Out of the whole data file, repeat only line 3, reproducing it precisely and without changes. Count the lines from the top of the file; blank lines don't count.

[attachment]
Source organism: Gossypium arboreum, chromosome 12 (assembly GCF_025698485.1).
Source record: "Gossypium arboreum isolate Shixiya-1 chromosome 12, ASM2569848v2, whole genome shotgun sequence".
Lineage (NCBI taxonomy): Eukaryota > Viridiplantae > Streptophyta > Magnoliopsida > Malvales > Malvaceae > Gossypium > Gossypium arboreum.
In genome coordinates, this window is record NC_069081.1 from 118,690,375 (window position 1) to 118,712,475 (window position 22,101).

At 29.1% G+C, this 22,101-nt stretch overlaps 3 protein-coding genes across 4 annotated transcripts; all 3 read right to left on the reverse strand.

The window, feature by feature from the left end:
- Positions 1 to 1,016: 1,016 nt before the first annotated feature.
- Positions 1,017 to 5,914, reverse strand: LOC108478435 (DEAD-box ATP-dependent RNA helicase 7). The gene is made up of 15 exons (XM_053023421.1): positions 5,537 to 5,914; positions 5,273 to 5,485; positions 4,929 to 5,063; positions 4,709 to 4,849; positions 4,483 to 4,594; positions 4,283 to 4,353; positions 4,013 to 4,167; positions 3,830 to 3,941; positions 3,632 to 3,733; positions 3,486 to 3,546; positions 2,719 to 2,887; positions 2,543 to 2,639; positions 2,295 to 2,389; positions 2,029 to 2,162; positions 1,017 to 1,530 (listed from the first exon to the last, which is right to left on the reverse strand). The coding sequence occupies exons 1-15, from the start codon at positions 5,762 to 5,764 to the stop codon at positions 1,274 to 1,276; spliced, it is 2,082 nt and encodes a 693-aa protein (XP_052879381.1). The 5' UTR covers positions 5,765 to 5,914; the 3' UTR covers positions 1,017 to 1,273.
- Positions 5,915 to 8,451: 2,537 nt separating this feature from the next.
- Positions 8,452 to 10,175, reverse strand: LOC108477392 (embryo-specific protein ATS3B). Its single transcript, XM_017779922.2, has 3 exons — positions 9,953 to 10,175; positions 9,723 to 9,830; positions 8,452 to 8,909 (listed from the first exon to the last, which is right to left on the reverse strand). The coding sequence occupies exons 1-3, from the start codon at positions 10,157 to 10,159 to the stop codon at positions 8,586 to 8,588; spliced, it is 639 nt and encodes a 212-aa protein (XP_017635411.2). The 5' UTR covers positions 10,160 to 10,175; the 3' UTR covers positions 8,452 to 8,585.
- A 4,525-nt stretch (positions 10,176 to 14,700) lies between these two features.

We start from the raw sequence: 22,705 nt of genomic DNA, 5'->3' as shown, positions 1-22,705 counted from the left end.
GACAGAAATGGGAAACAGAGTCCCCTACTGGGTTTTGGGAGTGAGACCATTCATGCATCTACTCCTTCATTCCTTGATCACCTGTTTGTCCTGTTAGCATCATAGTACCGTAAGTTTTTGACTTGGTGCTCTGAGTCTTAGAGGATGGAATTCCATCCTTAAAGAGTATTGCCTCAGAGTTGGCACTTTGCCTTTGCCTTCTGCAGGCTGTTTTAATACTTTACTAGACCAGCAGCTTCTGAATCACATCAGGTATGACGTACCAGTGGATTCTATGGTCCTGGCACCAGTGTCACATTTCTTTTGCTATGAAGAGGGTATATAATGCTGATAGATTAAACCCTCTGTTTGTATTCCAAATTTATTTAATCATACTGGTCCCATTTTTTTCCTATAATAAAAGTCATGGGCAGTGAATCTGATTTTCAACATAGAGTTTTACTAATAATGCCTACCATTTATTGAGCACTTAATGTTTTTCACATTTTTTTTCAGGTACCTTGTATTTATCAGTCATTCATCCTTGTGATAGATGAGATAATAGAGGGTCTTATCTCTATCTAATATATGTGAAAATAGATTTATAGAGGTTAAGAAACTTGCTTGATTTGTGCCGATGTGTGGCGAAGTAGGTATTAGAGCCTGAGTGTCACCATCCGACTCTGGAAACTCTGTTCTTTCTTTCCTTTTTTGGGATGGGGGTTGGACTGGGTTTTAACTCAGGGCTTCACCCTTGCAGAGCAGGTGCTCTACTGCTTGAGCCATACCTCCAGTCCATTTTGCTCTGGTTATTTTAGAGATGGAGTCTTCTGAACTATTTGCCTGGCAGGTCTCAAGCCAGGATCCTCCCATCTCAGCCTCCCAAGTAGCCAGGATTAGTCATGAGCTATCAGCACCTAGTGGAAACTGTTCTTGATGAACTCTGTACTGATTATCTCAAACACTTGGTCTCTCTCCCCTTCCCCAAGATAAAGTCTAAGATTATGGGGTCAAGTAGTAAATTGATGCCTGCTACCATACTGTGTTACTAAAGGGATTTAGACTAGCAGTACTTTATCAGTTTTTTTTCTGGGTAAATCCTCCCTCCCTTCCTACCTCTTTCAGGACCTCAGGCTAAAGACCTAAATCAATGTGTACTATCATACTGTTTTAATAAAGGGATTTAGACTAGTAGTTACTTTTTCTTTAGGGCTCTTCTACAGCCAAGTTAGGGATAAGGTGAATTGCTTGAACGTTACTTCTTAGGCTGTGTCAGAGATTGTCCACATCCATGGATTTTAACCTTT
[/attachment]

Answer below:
Lineage (NCBI taxonomy): Eukaryota > Viridiplantae > Streptophyta > Magnoliopsida > Malvales > Malvaceae > Gossypium > Gossypium arboreum.